Switching to renewable energy could save the world at least £10.2trn compared to continuing current levels of fossil fuel use, according to a major study.
Empirically grounded technology forecasts and the energy transition, an analysis of energy costs over several decades by Oxford University researchers, says that a fast transition to clean energy would be cheaper than a slow transition or no transition at all, and branded the idea that going green is expensive as “just wrong”. Green technology costs have fallen significantly during the past decade and are likely to continue falling, it adds.
The researchers analysed thousands of transition cost scenarios produced by major energy models and data from 45 years of solar energy costs, 37 years of wind energy costs and 25 years of battery storage costs. They found that the real cost of solar energy dropped twice as fast as the models’ most ambitious projections, revealing that, during the past 20 years, previous models had badly overestimated the future costs of key clean energy technologies versus reality.
The study’s ‘fast transition’ scenario shows a realistic possible future for a fossil-free energy system by around 2050 that provides 55% more energy services globally than today. This would be realised by ramping up solar, wind, batteries, electric vehicles and clean fuels such as green hydrogen.
“Past models predicting high costs for transitioning to zero carbon energy have deterred companies from investing, and made governments nervous about setting policies that will accelerate the energy transition and cut reliance on fossil fuels, says Rupert Way, postdoctoral research at the Smith School of Enterprise and the Environment. “But clean energy costs have fallen sharply over the last decade, much faster than those models expected.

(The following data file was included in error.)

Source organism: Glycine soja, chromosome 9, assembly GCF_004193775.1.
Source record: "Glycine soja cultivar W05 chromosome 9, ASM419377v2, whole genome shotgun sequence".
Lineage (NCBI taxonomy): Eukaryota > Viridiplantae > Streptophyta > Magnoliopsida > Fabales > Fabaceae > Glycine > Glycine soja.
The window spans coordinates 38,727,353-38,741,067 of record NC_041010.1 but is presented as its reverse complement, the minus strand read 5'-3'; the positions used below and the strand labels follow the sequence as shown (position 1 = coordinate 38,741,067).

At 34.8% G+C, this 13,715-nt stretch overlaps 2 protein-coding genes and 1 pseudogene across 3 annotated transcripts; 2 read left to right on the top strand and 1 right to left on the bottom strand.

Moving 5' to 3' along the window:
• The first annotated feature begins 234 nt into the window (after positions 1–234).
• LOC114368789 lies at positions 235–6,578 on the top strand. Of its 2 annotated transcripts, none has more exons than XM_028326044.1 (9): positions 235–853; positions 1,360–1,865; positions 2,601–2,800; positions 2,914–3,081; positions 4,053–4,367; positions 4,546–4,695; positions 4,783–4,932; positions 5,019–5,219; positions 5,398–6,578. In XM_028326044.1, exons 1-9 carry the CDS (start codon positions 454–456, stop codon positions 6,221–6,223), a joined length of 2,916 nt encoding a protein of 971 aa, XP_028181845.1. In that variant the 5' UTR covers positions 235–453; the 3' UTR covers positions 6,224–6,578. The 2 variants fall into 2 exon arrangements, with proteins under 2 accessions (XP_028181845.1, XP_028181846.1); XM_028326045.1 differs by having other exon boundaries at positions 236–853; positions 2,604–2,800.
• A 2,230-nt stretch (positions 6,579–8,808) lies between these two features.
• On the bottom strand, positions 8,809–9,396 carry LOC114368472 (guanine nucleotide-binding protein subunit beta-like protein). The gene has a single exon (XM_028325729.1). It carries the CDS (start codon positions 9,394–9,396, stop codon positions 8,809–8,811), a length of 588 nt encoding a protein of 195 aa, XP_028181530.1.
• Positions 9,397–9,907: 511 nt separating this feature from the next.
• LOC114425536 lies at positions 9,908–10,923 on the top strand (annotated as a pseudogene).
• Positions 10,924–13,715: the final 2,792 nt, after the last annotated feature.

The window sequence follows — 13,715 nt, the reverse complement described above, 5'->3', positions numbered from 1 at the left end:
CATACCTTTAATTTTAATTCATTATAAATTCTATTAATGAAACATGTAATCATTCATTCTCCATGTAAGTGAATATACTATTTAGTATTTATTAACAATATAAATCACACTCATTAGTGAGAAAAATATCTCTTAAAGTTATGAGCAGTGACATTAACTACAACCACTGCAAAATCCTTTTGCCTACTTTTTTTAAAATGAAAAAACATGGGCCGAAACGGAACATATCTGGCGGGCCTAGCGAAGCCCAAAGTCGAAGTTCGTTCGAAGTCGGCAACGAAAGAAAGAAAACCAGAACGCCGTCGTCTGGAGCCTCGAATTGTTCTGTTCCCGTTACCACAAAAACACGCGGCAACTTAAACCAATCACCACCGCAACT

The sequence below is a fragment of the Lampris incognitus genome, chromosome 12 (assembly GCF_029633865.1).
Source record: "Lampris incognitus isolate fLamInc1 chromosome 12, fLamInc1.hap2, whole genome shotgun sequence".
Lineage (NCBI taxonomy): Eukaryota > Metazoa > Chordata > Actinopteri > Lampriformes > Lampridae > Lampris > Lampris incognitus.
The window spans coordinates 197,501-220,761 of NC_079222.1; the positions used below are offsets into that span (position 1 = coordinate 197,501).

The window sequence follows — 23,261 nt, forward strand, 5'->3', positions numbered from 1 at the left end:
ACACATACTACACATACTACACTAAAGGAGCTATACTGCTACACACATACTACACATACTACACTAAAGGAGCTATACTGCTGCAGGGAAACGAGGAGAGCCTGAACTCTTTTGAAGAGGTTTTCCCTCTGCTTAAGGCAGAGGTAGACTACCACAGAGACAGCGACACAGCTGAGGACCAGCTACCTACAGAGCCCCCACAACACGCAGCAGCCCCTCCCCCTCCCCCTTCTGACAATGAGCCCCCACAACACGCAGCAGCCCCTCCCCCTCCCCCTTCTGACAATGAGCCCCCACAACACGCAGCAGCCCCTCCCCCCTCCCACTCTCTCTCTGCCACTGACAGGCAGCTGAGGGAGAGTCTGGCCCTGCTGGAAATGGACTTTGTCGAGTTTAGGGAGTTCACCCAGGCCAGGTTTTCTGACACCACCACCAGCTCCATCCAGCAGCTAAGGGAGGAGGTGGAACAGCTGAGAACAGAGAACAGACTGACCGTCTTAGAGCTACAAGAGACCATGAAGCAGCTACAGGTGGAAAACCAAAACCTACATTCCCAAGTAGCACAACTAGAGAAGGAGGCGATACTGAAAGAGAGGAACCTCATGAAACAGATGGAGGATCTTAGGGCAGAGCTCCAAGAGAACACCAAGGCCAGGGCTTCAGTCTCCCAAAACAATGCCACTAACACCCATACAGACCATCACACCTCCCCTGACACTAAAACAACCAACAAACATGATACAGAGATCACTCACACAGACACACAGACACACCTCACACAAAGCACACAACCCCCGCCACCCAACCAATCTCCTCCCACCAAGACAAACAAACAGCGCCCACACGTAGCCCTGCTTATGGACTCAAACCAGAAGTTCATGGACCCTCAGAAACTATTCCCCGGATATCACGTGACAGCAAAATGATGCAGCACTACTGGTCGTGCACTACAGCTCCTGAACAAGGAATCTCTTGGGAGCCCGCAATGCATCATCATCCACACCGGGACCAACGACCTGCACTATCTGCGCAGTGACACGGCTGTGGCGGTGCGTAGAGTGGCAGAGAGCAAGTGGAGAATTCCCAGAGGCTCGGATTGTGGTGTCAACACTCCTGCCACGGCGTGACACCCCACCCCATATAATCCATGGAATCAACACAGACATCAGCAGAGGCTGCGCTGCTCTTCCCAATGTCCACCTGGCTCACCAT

“Scaling-up key green technologies will continue to drive their costs down, and the faster we go, the more we will save. Accelerating the transition to renewable energy is now the best bet, not just for the planet, but for energy costs too.”
The study shows that the costs for key storage technologies, such as batteries and hydrogen electrolysis, are also likely to fall dramatically. Meanwhile, the costs of nuclear have consistently increased during the past five decades, making it highly unlikely to be cost competitive as renewable and storage costs plunge.
“There is a pervasive misconception that switching to clean, green energy will be painful, costly and mean sacrifices for us all – but that’s just wrong,” says Professor Doyne Farmer, who led the team behind the study at the Institute for New Economic Thinking. “Renewable costs have been trending down for decades. They are already cheaper than fossil fuels in many situations, and our research shows they will become cheaper than fossil fuels across almost all applications in the years to come.
“If we accelerate the transition, they will become cheaper faster. Completely replacing fossil fuels with clean energy by 2050 will save us trillions.”